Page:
Directed Evolution of a Thermophilic β-glucosidase for Cellulosic Bioethanol Production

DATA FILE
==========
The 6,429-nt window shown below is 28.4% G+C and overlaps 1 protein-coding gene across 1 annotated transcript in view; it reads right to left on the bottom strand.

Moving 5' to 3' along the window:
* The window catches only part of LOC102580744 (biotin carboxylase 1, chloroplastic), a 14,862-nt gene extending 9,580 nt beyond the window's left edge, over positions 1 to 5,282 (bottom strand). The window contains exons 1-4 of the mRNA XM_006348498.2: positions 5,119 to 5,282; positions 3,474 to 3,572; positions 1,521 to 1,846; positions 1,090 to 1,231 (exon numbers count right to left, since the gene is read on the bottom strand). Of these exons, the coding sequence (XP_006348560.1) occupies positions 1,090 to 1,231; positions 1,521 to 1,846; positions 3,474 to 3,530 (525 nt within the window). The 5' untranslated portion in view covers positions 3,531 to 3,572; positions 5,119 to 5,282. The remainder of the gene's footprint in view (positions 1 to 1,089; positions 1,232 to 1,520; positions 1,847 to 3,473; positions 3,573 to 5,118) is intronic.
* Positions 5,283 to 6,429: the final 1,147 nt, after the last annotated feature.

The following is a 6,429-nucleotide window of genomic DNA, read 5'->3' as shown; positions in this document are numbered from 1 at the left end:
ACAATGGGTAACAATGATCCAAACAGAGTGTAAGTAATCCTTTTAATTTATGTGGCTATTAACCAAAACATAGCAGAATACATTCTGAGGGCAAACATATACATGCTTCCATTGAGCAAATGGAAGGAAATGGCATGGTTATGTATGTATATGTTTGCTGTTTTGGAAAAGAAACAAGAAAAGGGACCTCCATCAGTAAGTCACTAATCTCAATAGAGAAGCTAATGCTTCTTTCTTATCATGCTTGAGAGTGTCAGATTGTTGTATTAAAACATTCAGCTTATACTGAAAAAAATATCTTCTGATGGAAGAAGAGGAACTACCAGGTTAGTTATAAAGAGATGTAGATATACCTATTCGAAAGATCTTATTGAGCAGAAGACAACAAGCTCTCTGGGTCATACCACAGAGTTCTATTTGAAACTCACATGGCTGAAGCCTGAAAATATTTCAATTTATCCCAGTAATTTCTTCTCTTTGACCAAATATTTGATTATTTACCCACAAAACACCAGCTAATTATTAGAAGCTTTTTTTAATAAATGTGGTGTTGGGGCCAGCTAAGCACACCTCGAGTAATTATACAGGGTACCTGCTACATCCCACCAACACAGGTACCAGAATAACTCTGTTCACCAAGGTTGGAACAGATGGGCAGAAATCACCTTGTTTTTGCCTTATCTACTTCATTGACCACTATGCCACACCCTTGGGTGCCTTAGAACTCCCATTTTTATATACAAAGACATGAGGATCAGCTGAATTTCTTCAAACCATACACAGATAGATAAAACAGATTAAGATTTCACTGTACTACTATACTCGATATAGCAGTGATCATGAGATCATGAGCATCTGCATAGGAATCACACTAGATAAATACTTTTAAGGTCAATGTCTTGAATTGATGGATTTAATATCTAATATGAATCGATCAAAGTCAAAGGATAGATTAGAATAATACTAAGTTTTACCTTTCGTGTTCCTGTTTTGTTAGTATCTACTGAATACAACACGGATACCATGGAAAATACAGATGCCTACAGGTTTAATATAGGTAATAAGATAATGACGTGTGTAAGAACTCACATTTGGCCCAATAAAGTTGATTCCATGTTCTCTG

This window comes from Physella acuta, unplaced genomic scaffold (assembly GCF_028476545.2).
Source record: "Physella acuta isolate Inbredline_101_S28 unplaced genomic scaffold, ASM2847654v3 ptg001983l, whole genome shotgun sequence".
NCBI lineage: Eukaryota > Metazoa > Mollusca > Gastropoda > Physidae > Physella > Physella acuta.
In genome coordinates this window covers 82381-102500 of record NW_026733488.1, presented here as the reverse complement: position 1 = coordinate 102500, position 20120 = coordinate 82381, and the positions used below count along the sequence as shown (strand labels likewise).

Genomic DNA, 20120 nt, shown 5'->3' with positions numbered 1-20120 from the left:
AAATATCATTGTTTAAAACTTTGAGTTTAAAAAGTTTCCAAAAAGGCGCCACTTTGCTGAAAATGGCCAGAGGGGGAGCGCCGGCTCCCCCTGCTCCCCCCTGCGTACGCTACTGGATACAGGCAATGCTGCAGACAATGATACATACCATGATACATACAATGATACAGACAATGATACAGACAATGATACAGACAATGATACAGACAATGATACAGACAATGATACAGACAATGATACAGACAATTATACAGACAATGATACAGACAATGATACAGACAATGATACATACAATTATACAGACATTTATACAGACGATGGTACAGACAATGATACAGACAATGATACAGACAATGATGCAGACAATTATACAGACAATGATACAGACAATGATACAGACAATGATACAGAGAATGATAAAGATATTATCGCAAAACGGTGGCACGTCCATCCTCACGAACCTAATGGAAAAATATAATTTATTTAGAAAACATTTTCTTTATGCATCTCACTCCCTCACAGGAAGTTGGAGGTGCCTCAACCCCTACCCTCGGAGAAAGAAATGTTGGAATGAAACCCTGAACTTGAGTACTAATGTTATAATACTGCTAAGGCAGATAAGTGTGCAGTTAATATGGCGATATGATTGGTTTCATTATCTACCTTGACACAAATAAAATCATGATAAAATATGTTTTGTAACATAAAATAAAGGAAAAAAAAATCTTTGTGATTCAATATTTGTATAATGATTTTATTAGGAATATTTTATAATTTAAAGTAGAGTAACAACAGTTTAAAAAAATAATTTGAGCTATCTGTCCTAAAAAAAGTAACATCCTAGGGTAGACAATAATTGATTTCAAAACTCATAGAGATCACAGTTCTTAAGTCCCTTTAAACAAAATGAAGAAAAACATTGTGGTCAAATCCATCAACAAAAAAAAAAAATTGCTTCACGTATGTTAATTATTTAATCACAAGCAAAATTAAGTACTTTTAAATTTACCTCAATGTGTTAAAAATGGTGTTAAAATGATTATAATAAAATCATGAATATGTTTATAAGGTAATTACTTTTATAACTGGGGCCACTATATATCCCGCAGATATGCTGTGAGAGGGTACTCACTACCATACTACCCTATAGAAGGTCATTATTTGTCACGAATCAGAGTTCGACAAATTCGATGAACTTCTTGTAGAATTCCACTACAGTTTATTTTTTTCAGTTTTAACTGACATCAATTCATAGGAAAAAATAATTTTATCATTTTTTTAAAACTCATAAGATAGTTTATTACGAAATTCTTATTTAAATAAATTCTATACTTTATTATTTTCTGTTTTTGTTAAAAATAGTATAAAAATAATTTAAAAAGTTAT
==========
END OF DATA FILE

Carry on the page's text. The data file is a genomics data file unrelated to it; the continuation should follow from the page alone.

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Characteristics that would make enzymes more desirable for industrial applications can be improved using directed evolution. We developed a directed evolution technique called random drift mutagenesis (RNDM). Mutant populations are screened and all functional mutants are collected and put forward into the next round of mutagenesis and screening. The goal of this technique is to evolve enzymes by rapidly accumulating mutations and exploring a greater sequence space by providing minimal selection pressure and high-throughput screening. The target enzyme was a β-glucosidase isolated from the thermophilic bacterium, Caldicellulosiruptor saccharolyticus that cleaves cellobiose resulting from endoglucanase hydrolysis of cellulose. Our screening method was fluorescence-activated cell sorting (FACS), an attractive method for assaying mutant enzyme libraries because individual cells can be screened, sorted into distinct populations and collected very rapidly. However, FACS screening poses several challenges, in particular, maintaining the link between genotype and phenotype because most enzyme substrates do not remain associated with the cells. We employed a technique where whole cells were encapsulated in cell-like structures along with the enzyme substrate. We used RNDM, in combination with whole cell encapsulation, to create and screen mutant β-glucosidase libraries. A mutant was isolated that, compared to the wild type, had higher specific and catalytic efficiencies (kcat/KM) with p-nitrophenol-glucopyranoside and -galactopyranoside, an increased catalytic turnover rate (kcat) with cellobiose, an improvement in catalytic efficiency with lactose and reduced inhibition (Ki) with galactose and lactose. This mutant had three amino acid substitutions and one was located near the active site.